Gucci Resort 2024
The sidewalks surrounding Gwanghwamun Square in Seoul were crowded with hundreds of labour union demonstrators and police officers in neon vests wielding riot shields as they made their way to the Gucci resort presentation. The event was being held in Seoul. A large group of enraged men and a few women took turns passing the microphone and delivering emotional statements directed against the president of South Korea. This was likely a scene that was similar to many overseas tourists who were more accustomed to the rhythms of Paris Fashion Week.
It seemed like a bizarre twist of destiny, and the underlying message seemed to be that Seoul, which is currently the darling of the fashion world, is not all that different from its sister cities. In a city that was long overshadowed by its neighbours Tokyo and Shanghai, Gucci has become the most recent fashion label to have a premiere event in this city. The importance of this market, which has an effect on the entire world, is now well recognized in the Western world. However, unlike what some companies may think, we Koreans have a bit more pride and wit than they do. It is no longer sufficient to just present oneself and have the expectation that sales would follow.
Indeed, the concept of holding a performance at Gyeongbokgung, the historic royal castle that served as the venue for the Gucci event, caused more than a few residents of the city to raise an eyebrow. Any Korean has probably gone there a hundred times or more on field excursions or when escorting foreign guests to view the cherry blossoms bloom. Additionally, it is the default location for foreigners shooting music videos, commercial campaigns, and short films. There are a great deal more one-of-a-kind locations and environments that may be found throughout the city. Even this jaded Seoulite felt her breath being taken away when she saw the palace lighted up at dusk, empty of visitors, with the pine-covered mountains in the distance, as violins swelled in the background, playing a melodic theme from the film Old Boy directed by Park Chan-Wook.
The front row was packed with superstars from all over the world, including Dakota Johnson, Elizabeth Olsen, and Saoirse Ronan, as well as celebrities from the United States, such as NewJeans’ Hanni, IU, and Lee Jung-jae. That would have been plenty for many different brands. However, in contrast to other companies that have only dabbled in the trend, Gucci has thrown themselves headfirst into the Han river by devoting the entirety of the collection to the Seoul sensibility, which encompasses the dynamic street style and fluid movement that has so enthralled the rest of the globe.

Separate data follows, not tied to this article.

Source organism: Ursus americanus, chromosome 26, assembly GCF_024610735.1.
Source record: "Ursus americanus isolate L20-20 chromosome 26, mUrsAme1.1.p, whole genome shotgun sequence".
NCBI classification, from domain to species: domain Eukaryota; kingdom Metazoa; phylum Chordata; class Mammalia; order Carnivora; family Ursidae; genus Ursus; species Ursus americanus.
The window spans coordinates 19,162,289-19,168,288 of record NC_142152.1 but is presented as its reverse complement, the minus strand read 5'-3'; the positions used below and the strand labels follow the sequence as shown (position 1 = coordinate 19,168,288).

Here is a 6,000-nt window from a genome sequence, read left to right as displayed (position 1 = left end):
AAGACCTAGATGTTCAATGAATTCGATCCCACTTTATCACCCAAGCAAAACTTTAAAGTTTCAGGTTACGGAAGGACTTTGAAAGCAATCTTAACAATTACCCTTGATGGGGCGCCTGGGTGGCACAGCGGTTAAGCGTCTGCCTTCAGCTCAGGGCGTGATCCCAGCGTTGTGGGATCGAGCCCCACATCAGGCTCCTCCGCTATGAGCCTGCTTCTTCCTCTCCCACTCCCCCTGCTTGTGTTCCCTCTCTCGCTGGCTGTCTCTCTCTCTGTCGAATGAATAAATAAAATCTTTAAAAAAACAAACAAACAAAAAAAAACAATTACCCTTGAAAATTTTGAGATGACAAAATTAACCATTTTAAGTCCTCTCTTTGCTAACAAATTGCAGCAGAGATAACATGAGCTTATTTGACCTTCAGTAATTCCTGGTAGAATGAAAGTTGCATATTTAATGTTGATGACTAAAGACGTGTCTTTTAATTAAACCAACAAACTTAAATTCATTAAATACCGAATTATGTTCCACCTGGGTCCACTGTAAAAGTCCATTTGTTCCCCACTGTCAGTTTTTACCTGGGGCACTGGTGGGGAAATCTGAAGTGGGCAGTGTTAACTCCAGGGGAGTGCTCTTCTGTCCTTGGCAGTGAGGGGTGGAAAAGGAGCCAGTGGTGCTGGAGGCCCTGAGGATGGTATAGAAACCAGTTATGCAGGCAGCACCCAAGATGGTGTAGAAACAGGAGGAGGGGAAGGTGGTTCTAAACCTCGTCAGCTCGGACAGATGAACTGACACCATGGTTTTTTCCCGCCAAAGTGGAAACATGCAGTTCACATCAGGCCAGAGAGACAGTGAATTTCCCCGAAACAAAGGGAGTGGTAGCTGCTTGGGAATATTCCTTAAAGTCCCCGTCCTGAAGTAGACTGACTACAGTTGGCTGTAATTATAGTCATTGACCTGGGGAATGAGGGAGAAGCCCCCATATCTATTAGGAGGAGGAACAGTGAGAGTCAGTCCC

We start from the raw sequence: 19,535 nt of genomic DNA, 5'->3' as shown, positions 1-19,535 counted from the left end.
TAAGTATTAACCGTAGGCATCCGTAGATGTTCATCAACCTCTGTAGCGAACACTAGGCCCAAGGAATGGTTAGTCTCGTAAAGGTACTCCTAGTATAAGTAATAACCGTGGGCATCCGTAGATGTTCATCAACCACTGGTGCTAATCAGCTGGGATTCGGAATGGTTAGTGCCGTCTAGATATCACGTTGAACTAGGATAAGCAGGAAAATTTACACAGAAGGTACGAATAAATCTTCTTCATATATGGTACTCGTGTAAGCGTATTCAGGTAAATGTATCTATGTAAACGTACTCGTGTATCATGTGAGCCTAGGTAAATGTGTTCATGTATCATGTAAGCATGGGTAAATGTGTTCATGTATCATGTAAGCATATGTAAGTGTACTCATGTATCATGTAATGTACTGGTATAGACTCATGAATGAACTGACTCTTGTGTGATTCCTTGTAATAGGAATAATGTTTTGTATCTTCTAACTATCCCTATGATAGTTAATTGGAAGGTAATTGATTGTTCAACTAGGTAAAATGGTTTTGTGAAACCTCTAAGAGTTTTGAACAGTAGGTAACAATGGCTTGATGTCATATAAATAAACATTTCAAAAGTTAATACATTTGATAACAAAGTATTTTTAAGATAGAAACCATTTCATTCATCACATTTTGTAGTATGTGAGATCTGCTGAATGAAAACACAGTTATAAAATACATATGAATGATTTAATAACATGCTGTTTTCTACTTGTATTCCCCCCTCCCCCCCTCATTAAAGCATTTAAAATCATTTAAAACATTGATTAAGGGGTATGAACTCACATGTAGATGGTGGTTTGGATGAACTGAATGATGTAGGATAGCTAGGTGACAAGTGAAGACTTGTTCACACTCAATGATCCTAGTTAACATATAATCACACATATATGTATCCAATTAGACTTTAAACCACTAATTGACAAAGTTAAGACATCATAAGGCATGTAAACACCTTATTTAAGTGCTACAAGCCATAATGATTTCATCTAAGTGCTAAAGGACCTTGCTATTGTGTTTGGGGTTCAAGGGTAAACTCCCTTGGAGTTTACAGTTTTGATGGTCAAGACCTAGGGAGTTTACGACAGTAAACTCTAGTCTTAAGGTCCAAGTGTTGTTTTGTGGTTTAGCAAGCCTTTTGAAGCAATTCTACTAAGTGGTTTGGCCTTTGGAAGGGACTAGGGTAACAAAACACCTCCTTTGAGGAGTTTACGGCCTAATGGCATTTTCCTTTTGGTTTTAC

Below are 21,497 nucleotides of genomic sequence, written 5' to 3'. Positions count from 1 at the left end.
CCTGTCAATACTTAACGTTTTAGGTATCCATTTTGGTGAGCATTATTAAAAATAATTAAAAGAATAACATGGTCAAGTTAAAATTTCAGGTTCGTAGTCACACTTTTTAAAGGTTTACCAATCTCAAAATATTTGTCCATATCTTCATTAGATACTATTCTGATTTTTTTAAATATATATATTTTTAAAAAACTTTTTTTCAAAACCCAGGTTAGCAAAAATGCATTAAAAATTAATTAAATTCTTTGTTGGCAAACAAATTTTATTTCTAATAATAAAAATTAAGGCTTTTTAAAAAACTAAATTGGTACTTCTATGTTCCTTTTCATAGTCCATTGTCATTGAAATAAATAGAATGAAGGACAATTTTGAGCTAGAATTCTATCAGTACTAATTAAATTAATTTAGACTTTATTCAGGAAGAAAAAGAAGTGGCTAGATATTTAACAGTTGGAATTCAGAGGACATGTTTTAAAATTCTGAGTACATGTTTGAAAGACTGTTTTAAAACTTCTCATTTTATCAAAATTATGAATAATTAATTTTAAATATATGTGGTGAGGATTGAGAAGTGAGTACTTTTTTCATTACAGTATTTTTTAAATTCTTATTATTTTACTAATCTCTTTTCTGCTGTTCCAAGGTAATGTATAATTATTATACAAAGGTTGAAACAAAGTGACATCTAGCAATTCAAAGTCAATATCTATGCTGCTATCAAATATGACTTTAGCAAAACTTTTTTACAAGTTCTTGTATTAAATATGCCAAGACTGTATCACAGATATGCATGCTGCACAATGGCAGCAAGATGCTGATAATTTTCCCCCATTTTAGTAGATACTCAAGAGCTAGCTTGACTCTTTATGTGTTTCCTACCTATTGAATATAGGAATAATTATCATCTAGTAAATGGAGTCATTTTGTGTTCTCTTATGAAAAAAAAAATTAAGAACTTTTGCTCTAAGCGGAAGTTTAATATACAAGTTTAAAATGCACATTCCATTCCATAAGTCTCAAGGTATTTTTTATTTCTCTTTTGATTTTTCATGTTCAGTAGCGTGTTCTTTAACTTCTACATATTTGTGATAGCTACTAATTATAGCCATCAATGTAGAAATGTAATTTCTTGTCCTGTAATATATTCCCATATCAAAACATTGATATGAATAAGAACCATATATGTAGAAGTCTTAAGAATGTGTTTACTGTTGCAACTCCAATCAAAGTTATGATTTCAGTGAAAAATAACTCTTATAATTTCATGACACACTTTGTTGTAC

So, what kind of impression did Gucci get of Seoul? The presentation was launched by the model Sora Choi, who wore a long black padded coat over jeans and was holding a charming baguette-shaped purse, which was a recurring accessory (it was crystallised and quilted in holographic lilac, respectively). There was a combination of bourgeois streetwear and athletics, such as the bouclé cycling shorts with the ladies-who-lunch jacket, cut to reveal the midriff. Additionally, there was a stunning light pink chiffon dress with tiered ruffles that flew down the runway, which was worn over a black dive suit. Neoprene was seen as layered turtlenecks that zipped up to the chin, and it was coupled with tweed midi skirts that were decorated with diamanté crystals racing up the sides of the garment.
The collection had a minor moodboard vibe to it because it was the last show that the design team handled before the new creative director Sabato De Sarno took over the lead. However, the reference mixture did a good job of capturing the appearance and atmosphere of the city streets. You might recognize the young of Seoul by their long, voluminous silhouettes, jeans worn low on the waist to bag about the ankles, parachute maxi skirts, and an abundance of cinching cords. These more oblique allusions to local street style gave off an air of sophistication that was lacking in the more overt ones, such as printing the name “Gyeongbokgung” across the back of a T-shirt. It makes more sense to talk about Seoul as a fashion-conscious metropolis on par with any other, rather than pigeonholing Korean fashion with preconceived notions of how it should look.
A surrealist illustration of pink jello and cat’s paws was created by local artist Ram Han. The illustration was worn by Karen Elson, who wore a sateen lilac coat that buttoned with a crimson ribbon similar to the one that closes a traditional jeogori jacket. Another exquisite touch was provided by the surrealist drawings of pink jello and cat’s paws. The sheer magnitude and spectacular nature of the presentation was by far the most successful aspect. The lights were set to go dazzling over the stone courtyard that was built in the 14th century, and they were synchronised to the thudding of wood mallets and drums. Even though the final outfit was an unexpectedly straightforward black boxy suit, it conveyed the sense of a peaceful transition from one stage to the next while also paying tribute to Seoul with the kind of lavish fashion celebration that the city unquestionably merits.